This fantastic, funny animated adventure crosses all galaxies to entertain the entire family! Sibling rivals from the Planet BAAB, brainiac Gary Supernova (Rob Corddry) works all the gizmos at Mission Control, while his studly brother Scorch (Brendan Fraser) performs all the superhero stuff. But when Scorch is sent on an SOS operation to the Dark Planet (otherwise known as Earth), from which no alien has ever returned - it's up to Gary to rescue him, their planet and the universe.
Although its fun watching aliens adapt to new environments and Earth is an interesting world to introduce these new characters to there is something wrong about Escape from Planet Earth as it rarely presents you with an enjoyable character that you can find yourself supporting despite the desperate attempts to make them entertaining through flaccid comedy.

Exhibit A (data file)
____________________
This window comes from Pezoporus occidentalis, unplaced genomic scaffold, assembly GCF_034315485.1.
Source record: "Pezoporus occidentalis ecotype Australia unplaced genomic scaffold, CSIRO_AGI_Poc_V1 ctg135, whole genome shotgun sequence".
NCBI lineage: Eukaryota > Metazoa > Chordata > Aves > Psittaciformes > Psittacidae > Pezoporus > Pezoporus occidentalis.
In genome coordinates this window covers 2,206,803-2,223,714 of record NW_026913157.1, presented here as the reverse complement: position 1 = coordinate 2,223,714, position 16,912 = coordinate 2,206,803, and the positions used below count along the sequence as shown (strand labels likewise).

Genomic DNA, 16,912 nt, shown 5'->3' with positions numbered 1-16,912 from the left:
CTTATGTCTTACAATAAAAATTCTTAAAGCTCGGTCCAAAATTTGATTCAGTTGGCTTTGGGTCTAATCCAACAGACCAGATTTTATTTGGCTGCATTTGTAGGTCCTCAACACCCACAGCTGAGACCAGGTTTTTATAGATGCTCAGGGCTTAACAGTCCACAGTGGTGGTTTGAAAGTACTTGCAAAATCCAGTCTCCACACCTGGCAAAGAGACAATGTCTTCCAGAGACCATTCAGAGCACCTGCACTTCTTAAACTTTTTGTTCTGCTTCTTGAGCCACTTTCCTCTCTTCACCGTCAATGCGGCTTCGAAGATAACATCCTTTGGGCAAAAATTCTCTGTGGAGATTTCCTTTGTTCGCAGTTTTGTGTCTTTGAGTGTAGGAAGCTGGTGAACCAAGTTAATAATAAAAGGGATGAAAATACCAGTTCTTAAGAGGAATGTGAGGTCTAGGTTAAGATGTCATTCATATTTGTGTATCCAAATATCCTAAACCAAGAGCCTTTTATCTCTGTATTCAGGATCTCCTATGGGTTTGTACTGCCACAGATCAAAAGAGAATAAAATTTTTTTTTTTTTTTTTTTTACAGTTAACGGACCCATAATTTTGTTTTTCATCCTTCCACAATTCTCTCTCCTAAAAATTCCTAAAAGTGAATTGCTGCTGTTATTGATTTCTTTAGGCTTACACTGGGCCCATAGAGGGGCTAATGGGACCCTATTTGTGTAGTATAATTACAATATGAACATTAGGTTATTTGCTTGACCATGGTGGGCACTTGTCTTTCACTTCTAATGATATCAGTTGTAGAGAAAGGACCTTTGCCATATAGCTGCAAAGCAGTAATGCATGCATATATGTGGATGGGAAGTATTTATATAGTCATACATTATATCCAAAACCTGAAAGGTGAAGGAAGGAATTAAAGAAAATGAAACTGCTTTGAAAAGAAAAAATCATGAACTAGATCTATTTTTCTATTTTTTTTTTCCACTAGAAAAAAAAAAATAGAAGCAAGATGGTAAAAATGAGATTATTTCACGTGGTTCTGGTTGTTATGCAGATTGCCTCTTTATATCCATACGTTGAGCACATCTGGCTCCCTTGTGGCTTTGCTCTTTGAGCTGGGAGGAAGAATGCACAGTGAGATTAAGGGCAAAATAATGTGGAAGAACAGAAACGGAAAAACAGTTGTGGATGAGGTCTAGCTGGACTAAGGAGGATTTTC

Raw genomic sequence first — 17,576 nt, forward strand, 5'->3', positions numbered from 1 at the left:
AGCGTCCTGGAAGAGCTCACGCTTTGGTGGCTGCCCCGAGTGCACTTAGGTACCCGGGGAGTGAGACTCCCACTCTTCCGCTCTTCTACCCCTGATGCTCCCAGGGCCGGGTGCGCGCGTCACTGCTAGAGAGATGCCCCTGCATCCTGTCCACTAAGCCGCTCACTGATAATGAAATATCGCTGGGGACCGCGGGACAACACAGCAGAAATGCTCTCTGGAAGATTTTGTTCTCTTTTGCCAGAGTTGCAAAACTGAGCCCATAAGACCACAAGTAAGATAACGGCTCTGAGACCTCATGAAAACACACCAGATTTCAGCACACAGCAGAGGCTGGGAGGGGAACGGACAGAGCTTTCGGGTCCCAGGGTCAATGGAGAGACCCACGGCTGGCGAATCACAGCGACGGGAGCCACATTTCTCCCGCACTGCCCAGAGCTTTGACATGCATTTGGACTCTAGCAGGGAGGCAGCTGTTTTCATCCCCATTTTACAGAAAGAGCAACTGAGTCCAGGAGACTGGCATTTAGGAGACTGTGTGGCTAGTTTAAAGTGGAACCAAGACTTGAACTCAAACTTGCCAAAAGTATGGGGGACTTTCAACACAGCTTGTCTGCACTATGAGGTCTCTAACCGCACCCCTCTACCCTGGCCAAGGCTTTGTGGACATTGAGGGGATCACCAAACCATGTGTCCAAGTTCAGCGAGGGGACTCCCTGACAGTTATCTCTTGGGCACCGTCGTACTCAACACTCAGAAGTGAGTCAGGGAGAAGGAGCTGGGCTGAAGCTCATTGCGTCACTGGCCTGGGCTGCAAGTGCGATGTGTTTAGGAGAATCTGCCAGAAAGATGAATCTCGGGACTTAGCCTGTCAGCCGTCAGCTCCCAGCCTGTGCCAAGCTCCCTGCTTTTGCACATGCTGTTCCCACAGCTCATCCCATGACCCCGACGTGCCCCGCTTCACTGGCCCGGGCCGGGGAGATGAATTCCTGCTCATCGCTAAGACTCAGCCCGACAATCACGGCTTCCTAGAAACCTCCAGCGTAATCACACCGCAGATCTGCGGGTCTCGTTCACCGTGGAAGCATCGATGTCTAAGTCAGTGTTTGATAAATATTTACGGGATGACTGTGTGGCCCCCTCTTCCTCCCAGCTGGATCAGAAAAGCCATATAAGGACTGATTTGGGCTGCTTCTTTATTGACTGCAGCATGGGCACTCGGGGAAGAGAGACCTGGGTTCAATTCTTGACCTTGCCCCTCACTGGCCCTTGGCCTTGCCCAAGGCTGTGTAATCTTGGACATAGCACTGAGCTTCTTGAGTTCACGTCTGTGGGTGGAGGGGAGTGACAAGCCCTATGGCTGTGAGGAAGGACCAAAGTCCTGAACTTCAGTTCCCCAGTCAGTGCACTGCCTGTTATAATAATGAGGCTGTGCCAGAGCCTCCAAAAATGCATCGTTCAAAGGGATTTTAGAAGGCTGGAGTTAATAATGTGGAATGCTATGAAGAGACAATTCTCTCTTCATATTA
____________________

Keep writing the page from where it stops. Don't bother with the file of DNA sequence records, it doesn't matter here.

Escape from Planet Earth follows newly arrived Alien visitor Scorch Supernova (Brendan Fraser) who faces an unknown threat when he arrives on Earth and finds himself trying to escape as soon as he arrives. The downside is that he finds himself trapped due to his own mistake and must rely on the help of his brother Gary (Rob Corddry) to help him get out of his sticky situation
Not only are the films characters utterly disappointing as they are just a mix of other movie characters that have been shoehorned into one but the film relies heavily on characters that feel soulless, they lack the kind of emotional cores decent animated characters possess. Fraser however is oddly suited to voice work as he makes Scorch an energetic ball of clumsiness and adds a sense of believability to Scorch. While Corddry usually proves entertaining he finds himself trapped in a role of endless boredom as he plays the straight man nobody wanted him to be in.
All in all the film never really feels like a film of its own, it possesses little originality, the animation is shoddy and unfortunately predictable and while the film does prove to be a mindless watch that can be enjoyed for that reason, it never really rises above a forgettable feature you will probably forget soon after watching it